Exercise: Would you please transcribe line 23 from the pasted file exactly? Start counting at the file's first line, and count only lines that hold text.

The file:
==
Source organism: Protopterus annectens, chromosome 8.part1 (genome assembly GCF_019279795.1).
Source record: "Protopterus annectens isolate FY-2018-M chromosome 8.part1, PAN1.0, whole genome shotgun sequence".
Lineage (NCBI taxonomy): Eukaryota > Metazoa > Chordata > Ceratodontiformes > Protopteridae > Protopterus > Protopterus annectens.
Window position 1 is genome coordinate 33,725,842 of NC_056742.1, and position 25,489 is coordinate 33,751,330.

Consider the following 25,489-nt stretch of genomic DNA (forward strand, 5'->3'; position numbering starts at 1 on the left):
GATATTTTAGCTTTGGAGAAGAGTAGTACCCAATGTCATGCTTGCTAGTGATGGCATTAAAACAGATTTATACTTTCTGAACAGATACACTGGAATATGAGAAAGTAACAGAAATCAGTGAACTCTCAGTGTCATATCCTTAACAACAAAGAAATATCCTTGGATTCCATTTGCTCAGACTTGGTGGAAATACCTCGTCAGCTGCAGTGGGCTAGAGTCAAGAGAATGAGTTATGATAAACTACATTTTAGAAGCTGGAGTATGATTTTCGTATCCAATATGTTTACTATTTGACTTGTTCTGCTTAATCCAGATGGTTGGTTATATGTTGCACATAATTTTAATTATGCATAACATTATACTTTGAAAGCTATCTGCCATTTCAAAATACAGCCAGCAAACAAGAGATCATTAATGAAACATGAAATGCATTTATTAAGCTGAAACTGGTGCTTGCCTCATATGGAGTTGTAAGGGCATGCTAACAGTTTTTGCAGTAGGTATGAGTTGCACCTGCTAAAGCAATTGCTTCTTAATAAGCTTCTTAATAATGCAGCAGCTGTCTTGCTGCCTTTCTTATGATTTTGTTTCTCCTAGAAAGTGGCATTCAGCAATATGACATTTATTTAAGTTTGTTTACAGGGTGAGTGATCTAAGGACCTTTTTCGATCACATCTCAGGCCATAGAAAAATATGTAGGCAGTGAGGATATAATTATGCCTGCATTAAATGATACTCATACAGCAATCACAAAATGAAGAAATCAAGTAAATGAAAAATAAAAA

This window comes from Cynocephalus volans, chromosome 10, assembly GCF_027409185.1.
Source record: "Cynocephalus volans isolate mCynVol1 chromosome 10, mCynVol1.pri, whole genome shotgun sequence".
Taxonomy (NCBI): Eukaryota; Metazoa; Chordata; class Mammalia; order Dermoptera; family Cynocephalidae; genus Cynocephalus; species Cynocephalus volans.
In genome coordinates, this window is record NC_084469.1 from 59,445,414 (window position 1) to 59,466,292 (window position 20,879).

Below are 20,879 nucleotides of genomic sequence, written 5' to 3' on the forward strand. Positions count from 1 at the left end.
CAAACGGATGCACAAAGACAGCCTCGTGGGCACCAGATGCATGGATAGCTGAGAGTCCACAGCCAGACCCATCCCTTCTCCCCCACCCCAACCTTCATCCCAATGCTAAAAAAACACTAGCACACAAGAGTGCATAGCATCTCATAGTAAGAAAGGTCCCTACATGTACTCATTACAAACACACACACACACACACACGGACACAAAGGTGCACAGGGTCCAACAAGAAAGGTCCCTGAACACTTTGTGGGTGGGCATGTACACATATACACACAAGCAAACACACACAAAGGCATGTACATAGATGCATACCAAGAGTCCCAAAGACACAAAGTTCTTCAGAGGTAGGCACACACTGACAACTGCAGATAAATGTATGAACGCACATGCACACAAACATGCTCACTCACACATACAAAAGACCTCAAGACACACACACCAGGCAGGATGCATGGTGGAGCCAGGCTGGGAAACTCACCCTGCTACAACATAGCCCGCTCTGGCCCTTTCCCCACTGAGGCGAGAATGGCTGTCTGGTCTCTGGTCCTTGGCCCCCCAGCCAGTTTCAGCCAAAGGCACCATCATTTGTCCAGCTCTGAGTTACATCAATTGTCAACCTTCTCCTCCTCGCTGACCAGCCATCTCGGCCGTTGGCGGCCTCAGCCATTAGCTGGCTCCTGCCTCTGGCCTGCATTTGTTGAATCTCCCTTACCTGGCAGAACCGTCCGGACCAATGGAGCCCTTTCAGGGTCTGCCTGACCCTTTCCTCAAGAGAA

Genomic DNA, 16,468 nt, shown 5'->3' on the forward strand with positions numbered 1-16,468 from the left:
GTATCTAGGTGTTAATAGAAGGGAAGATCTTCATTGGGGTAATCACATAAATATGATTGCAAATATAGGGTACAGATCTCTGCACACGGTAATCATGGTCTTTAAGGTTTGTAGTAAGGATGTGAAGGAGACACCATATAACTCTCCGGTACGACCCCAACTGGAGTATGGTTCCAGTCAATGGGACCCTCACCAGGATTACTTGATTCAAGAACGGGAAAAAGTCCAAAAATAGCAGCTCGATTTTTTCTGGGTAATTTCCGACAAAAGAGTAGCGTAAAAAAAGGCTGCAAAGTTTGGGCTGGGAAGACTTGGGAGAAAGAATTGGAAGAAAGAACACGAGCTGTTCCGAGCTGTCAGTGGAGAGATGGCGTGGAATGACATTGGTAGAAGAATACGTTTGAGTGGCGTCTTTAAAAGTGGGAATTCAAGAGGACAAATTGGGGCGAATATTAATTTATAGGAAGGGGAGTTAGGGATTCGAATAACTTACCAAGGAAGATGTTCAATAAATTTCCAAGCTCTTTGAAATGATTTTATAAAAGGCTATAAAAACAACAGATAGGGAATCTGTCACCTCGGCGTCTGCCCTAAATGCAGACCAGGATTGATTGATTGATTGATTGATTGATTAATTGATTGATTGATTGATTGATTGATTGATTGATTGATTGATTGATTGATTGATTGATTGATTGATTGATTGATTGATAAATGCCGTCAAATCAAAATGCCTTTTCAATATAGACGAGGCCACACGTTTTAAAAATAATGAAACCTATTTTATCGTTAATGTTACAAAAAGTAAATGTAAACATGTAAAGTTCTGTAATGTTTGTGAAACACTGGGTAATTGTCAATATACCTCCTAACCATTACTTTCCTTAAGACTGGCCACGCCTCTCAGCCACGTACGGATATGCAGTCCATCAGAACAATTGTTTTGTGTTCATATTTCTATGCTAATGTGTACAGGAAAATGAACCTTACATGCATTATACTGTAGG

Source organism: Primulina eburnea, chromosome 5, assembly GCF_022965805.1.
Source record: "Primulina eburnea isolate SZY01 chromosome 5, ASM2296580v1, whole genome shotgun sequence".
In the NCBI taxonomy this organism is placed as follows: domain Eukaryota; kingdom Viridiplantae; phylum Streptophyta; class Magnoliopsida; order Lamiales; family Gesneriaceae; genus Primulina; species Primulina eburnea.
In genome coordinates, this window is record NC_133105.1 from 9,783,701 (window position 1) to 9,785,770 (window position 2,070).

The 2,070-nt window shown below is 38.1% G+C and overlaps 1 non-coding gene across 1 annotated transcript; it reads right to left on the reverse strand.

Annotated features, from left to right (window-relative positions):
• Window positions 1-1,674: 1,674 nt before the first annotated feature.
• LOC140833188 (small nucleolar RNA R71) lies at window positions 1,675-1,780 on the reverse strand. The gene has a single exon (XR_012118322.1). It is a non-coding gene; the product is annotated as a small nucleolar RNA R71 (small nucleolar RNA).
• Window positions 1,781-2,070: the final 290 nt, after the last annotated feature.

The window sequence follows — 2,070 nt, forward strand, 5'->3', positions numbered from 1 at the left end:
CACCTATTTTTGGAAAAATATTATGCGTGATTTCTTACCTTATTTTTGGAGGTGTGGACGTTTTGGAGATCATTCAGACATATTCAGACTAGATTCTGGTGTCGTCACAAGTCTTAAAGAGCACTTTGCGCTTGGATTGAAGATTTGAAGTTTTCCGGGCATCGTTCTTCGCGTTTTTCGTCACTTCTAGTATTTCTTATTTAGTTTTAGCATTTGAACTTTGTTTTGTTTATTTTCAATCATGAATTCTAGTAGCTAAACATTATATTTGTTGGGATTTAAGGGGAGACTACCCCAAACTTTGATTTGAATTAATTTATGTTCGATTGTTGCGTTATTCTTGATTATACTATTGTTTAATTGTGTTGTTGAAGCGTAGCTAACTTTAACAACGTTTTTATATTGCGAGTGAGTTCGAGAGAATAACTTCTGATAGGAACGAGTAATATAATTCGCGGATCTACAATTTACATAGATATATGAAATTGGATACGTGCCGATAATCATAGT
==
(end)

• Window positions 1,781-2,070: the final 290 nt, after the last annotated feature.